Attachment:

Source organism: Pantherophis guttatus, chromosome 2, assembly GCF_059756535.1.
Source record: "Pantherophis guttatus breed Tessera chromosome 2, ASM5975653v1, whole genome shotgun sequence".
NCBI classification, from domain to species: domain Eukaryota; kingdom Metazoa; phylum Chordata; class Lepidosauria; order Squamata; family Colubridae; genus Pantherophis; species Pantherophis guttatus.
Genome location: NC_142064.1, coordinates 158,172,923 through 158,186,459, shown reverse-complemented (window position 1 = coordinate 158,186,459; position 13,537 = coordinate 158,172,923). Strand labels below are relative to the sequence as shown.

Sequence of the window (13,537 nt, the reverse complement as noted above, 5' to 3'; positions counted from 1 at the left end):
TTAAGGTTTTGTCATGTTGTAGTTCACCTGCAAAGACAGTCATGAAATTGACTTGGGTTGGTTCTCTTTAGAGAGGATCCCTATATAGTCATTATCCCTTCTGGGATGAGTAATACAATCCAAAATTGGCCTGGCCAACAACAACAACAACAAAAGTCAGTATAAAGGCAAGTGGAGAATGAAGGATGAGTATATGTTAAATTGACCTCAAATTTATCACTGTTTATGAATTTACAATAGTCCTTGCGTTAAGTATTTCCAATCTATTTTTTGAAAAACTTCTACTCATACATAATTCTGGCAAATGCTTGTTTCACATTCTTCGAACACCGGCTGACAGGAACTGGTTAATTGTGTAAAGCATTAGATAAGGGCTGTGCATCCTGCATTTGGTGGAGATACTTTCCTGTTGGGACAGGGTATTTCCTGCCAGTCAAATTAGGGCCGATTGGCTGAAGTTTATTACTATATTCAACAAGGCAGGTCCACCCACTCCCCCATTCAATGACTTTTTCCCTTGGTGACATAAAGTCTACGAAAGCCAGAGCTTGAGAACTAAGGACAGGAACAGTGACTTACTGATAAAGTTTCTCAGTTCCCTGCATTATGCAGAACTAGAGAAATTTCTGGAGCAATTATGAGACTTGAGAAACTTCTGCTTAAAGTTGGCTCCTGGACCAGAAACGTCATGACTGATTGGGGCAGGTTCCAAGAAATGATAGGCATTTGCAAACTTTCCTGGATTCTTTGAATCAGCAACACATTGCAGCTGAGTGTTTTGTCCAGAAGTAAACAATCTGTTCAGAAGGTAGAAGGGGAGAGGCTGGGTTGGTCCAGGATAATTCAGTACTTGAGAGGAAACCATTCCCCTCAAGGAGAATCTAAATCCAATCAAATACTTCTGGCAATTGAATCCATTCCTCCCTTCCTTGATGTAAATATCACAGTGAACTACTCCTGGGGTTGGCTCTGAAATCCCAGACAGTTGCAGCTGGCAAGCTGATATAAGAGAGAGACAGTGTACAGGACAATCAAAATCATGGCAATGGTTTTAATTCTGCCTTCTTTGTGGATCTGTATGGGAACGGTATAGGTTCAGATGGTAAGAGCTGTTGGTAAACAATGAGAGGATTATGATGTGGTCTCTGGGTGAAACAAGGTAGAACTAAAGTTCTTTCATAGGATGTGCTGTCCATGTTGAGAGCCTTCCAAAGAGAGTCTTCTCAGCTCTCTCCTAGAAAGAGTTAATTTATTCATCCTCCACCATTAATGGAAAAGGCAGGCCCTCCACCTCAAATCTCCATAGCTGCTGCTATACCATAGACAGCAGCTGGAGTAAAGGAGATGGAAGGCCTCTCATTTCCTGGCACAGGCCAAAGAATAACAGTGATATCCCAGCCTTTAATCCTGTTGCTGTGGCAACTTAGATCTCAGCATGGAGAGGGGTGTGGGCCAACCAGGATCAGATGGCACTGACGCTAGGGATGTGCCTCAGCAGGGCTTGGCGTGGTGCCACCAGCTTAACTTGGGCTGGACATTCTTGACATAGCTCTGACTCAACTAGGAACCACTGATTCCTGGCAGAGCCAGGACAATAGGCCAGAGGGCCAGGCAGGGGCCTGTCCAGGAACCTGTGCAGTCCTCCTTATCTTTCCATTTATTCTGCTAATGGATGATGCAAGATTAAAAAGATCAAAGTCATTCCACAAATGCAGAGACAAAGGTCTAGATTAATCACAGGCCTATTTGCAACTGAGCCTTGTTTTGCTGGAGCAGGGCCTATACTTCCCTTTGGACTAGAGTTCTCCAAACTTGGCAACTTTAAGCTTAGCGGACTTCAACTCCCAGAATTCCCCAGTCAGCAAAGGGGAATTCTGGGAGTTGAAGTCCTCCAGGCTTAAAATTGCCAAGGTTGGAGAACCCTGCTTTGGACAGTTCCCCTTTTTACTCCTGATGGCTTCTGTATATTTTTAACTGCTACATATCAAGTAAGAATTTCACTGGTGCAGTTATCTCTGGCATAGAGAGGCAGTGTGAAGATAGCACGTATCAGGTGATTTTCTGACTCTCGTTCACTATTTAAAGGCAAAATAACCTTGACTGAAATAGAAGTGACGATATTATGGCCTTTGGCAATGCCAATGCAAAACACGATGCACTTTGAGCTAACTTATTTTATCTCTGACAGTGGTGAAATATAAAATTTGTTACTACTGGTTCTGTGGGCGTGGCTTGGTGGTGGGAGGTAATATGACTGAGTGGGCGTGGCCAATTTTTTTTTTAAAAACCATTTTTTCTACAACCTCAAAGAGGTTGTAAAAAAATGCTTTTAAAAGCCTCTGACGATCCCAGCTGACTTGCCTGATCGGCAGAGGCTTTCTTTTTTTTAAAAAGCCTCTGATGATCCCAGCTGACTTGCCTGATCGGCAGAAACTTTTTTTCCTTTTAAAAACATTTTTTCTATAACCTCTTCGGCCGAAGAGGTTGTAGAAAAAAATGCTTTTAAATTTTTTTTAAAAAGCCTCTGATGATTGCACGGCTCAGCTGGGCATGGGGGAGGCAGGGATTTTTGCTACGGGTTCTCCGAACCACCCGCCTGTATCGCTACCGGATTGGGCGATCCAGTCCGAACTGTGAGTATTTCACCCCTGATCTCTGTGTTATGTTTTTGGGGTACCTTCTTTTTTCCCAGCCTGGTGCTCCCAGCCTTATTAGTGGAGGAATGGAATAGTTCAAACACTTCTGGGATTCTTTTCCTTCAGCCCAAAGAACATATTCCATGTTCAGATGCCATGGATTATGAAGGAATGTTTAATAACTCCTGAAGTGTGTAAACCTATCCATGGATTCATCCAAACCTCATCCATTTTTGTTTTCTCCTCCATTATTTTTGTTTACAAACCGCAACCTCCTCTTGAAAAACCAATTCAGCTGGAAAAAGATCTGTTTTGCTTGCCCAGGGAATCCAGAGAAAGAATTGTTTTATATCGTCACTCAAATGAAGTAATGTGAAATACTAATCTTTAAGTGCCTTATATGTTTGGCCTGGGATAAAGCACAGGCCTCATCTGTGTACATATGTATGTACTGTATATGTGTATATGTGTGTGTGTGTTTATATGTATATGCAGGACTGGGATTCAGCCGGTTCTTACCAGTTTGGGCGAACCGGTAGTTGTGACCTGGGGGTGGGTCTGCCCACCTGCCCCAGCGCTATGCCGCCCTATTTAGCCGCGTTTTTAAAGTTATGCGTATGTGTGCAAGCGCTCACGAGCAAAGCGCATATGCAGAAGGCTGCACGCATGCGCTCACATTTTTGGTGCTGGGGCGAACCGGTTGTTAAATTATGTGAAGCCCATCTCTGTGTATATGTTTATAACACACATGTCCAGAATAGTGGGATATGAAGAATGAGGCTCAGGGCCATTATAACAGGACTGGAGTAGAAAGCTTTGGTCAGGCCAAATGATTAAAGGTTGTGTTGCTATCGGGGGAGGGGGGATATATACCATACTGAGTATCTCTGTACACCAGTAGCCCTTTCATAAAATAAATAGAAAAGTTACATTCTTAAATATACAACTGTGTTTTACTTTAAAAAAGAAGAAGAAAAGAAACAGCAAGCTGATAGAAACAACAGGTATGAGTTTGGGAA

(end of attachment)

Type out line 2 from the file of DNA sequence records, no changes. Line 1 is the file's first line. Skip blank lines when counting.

Source record: "Pantherophis guttatus breed Tessera chromosome 2, ASM5975653v1, whole genome shotgun sequence".